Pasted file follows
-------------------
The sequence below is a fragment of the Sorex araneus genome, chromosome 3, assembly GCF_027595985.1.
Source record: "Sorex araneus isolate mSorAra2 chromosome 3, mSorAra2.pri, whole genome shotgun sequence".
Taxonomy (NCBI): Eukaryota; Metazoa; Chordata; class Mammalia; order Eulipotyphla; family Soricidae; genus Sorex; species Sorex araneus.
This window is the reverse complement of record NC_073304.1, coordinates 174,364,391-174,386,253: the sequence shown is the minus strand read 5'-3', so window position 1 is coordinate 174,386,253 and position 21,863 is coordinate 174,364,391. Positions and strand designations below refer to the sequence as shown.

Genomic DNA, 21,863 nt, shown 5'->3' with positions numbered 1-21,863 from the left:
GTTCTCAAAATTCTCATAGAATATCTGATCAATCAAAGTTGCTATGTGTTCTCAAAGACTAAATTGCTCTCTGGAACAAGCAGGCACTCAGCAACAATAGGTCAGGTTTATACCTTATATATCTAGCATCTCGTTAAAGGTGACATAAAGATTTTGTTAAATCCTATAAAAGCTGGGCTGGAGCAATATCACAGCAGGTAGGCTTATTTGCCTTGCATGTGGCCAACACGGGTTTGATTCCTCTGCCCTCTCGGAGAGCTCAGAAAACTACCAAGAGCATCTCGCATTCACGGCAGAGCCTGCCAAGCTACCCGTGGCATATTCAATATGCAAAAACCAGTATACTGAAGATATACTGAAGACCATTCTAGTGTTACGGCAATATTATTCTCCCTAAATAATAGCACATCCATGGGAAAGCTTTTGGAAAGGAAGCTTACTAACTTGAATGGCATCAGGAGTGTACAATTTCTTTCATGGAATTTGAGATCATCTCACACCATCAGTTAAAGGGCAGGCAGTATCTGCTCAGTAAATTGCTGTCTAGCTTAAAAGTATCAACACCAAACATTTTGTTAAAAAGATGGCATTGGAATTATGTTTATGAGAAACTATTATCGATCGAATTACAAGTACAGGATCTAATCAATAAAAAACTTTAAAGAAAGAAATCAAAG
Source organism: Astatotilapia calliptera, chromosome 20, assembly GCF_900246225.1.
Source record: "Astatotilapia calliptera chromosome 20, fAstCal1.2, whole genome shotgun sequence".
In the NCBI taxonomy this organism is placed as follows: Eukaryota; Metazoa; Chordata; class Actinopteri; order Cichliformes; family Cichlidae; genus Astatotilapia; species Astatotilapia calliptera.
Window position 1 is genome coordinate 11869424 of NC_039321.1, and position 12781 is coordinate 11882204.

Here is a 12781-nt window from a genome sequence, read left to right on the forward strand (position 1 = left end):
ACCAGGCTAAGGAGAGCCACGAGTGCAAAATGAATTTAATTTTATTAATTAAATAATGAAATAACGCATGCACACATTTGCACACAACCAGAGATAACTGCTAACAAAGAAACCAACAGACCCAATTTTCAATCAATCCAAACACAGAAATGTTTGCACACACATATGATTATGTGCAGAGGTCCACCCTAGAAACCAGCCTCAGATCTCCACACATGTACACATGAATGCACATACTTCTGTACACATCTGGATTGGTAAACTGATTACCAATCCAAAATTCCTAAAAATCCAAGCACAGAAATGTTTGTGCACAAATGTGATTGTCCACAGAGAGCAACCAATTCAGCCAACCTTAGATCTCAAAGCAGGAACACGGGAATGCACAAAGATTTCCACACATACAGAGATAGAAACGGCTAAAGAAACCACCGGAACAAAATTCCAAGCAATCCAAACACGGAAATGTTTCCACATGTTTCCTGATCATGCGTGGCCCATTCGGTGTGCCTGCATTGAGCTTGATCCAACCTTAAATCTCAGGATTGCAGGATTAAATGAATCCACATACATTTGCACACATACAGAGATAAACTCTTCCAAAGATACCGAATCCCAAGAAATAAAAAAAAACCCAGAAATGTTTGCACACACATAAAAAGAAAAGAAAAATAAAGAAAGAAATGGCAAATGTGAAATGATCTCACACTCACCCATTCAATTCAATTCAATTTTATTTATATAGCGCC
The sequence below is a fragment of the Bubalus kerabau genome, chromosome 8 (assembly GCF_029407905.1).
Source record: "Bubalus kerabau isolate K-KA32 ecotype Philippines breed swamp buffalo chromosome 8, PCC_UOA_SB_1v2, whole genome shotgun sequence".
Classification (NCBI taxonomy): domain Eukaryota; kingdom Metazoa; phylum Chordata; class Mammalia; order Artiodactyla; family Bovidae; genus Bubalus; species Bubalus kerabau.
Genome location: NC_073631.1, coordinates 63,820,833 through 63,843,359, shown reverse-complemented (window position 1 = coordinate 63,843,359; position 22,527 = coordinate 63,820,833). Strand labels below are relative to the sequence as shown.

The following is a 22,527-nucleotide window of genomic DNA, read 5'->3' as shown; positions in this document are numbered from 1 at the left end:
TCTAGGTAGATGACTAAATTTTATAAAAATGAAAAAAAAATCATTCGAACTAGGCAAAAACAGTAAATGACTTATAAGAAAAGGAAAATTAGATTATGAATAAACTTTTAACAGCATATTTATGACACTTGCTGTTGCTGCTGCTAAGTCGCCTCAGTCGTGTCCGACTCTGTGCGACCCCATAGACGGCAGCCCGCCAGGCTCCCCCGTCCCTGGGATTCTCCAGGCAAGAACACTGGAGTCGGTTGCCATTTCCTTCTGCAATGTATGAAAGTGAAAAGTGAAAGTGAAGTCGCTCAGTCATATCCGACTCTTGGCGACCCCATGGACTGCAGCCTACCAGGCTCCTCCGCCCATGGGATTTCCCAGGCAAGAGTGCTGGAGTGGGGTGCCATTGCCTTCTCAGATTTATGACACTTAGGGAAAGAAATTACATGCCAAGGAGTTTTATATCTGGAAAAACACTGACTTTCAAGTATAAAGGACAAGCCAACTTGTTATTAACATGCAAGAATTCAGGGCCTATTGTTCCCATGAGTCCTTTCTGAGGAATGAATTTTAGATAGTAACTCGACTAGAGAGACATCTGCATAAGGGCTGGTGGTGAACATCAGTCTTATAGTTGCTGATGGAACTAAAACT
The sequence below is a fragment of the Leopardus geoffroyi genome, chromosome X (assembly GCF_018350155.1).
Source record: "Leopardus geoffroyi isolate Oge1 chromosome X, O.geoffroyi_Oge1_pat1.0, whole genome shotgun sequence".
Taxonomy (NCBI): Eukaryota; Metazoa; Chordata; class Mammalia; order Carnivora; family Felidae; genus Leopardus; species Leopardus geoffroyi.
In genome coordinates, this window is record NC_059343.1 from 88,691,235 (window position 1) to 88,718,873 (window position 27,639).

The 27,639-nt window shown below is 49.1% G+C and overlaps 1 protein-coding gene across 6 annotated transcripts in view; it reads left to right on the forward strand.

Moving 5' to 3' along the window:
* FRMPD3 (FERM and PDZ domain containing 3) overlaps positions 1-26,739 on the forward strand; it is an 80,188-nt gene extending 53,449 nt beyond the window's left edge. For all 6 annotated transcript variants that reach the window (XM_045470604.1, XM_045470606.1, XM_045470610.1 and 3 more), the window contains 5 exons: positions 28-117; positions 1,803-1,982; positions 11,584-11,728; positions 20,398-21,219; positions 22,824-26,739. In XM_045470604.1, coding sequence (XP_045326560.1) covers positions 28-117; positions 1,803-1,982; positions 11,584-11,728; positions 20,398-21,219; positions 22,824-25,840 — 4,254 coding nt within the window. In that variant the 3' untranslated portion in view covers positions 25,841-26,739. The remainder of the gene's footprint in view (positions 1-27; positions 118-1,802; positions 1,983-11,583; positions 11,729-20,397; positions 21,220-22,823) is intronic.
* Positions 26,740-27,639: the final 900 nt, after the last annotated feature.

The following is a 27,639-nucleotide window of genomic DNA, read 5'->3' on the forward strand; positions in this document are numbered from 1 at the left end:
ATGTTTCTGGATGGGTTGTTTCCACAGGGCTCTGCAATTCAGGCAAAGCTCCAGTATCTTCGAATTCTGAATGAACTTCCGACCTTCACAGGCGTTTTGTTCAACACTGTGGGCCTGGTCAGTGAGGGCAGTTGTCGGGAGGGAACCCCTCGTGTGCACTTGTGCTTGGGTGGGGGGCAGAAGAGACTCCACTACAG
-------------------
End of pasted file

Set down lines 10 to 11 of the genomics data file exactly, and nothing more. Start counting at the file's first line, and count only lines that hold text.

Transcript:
Window position 1 is genome coordinate 11869424 of NC_039321.1, and position 12781 is coordinate 11882204.

Here is a 12781-nt window from a genome sequence, read left to right on the forward strand (position 1 = left end):